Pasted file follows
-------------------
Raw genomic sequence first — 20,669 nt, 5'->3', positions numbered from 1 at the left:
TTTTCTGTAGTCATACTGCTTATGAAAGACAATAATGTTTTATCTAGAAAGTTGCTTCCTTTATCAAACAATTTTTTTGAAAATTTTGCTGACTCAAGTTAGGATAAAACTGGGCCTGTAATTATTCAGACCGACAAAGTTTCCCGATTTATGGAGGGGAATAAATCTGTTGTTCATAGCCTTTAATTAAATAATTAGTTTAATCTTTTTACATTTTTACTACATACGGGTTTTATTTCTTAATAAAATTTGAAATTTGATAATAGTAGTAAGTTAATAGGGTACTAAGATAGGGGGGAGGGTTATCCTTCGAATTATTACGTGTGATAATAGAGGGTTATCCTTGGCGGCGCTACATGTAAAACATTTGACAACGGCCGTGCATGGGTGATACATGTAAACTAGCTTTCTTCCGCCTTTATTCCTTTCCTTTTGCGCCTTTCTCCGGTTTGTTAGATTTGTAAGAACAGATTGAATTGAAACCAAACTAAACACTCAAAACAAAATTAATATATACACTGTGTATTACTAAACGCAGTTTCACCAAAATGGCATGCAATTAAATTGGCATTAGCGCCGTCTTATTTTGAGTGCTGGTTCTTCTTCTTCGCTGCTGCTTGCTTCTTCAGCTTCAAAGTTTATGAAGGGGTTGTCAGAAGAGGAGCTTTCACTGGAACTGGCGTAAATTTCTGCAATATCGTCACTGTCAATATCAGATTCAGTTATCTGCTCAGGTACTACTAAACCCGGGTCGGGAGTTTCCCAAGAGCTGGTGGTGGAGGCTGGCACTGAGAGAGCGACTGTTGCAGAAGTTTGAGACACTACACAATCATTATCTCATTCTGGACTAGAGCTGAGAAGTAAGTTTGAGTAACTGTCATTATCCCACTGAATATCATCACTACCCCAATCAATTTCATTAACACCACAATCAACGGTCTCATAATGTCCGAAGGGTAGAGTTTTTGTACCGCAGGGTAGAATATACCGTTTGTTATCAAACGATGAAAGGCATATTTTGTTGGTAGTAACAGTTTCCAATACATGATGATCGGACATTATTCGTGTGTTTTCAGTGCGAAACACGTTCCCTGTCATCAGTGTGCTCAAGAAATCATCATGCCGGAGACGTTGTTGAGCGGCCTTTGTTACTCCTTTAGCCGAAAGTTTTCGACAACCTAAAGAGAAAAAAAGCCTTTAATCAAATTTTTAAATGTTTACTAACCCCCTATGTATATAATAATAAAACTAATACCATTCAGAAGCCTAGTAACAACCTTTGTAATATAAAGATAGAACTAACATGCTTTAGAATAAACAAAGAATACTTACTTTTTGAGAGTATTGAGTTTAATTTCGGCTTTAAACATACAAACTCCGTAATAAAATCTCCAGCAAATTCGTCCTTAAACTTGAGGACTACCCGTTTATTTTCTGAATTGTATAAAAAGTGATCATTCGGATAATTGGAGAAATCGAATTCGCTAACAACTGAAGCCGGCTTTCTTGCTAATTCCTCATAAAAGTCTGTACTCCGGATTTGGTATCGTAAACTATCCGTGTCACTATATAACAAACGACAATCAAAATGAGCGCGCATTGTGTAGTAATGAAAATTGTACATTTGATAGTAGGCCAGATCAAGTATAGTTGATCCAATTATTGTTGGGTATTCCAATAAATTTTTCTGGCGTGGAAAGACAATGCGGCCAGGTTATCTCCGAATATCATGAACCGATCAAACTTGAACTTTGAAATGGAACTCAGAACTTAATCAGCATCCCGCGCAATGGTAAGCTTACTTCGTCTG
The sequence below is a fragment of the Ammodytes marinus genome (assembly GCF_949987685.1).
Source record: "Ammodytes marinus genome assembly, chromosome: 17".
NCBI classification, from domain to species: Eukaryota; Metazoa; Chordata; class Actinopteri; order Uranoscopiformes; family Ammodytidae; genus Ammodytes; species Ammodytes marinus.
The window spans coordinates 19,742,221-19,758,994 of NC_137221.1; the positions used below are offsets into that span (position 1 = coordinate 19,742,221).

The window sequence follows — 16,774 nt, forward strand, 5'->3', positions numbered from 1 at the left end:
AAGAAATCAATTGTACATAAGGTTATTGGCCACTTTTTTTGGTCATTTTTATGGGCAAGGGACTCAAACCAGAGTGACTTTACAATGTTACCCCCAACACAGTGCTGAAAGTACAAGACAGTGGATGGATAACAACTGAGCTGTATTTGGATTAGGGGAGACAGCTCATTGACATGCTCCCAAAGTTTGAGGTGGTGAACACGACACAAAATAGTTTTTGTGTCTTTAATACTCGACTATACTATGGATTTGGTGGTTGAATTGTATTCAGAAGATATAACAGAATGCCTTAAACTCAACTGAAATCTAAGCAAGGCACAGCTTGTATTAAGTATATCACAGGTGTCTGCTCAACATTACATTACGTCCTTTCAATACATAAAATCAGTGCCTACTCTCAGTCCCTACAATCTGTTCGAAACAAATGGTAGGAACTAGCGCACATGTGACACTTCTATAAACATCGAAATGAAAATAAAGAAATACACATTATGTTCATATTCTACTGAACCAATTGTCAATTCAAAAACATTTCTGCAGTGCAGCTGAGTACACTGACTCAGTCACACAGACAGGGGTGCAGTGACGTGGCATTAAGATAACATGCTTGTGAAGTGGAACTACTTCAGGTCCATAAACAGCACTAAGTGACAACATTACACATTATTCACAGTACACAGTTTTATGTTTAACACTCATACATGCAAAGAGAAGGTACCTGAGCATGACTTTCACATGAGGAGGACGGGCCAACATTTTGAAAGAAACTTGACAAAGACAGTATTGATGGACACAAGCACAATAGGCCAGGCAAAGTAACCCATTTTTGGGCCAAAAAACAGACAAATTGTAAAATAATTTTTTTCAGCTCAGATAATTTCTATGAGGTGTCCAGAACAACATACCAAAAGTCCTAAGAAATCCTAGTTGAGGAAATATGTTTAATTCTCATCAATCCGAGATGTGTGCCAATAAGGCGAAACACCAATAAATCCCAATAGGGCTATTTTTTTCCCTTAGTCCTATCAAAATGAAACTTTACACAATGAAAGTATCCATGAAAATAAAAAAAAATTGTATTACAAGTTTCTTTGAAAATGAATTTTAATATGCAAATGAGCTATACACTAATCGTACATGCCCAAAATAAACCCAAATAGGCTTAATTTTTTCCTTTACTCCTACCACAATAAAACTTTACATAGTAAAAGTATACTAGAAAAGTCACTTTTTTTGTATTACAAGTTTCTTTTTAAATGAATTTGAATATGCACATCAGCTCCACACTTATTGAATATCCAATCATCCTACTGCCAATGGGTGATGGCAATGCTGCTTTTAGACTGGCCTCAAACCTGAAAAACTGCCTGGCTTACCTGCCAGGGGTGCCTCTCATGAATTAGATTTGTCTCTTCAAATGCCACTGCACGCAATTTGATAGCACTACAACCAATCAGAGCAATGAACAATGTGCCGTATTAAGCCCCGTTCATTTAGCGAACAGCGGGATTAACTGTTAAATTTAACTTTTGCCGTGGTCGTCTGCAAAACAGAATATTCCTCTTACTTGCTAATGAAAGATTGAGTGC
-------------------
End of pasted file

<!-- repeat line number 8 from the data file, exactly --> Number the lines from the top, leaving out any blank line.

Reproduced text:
AAGAAATCAATTGTACATAAGGTTATTGGCCACTTTTTTTGGTCATTTTTATGGGCAAGGGACTCAAACCAGAGTGACTTTACAATGTTACCCCCAACACAGTGCTGAAAGTACAAGACAGTGGATGGATAACAACTGAGCTGTATTTGGATTAGGGGAGACAGCTCATTGACATGCTCCCAAAGTTTGAGGTGGTGAACACGACACAAAATAGTTTTTGTGTCTTTAATACTCGACTATACTATGGATTTGGTGGTTGAATTGTATTCAGAAGATATAACAGAATGCCTTAAACTCAACTGAAATCTAAGCAAGGCACAGCTTGTATTAAGTATATCACAGGTGTCTGCTCAACATTACATTACGTCCTTTCAATACATAAAATCAGTGCCTACTCTCAGTCCCTACAATCTGTTCGAAACAAATGGTAGGAACTAGCGCACATGTGACACTTCTATAAACATCGAAATGAAAATAAAGAAATACACATTATGTTCATATTCTACTGAACCAATTGTCAATTCAAAAACATTTCTGCAGTGCAGCTGAGTACACTGACTCAGTCACACAGACAGGGGTGCAGTGACGTGGCATTAAGATAACATGCTTGTGAAGTGGAACTACTTCAGGTCCATAAACAGCACTAAGTGACAACATTACACATTATTCACAGTACACAGTTTTATGTTTAACACTCATACATGCAAAGAGAAGGTACCTGAGCATGACTTTCACATGAGGAGGACGGGCCAACATTTTGAAAGAAACTTGACAAAGACAGTATTGATGGACACAAGCACAATAGGCCAGGCAAAGTAACCCATTTTTGGGCCAAAAAACAGACAAATTGTAAAATAATTTTTTTCAGCTCAGATAATTTCTATGAGGTGTCCAGAACAACATACCAAAAGTCCTAAGAAATCCTAGTTGAGGAAATATGTTTAATTCTCATCAATCCGAGATGTGTGCCAATAAGGCGAAACACCAATAAATCCCAATAGGGCTATTTTTTTCCCTTAGTCCTATCAAAATGAAACTTTACACAATGAAAGTATCCATGAAAATAAAAAAAAATTGTATTACAAGTTTCTTTGAAAATGAATTTTAATATGCAAATGAGCTATACACTAATCGTACATGCCCAAAATAAACCCAAATAGGCTTAATTTTTTCCTTTACTCCTACCACAATAAAACTTTACATAGTAAAAGTATACTAGAAAAGTCACTTTTTTTGTATTACAAGTTTCTTTTTAAATGAATTTGAATATGCACATCAGCTCCACACTTATTGAATATCCAATCATCCTACTGCCAATGGGTGATGGCAATGCTGCTTTTAGACTGGCCTCAAACCTGAAAAACTGCCTGGCTTACCTGCCAGGGGTGCCTCTCATGAATTAGATTTGTCTCTTCAAATGCCACTGCACGCAATTTGATAGCACTACAACCAATCAGAGCAATGAACAATGTGCCGTATTAAGCCCCGTTCATTTAGCGAACAGCGGGATTAACTGTTAAATTTAACTTTTGCCGTGGTCGTCTGCAAAACAGAATATTCCTCTTACTTGCTAATGAAAGATTGAGTGC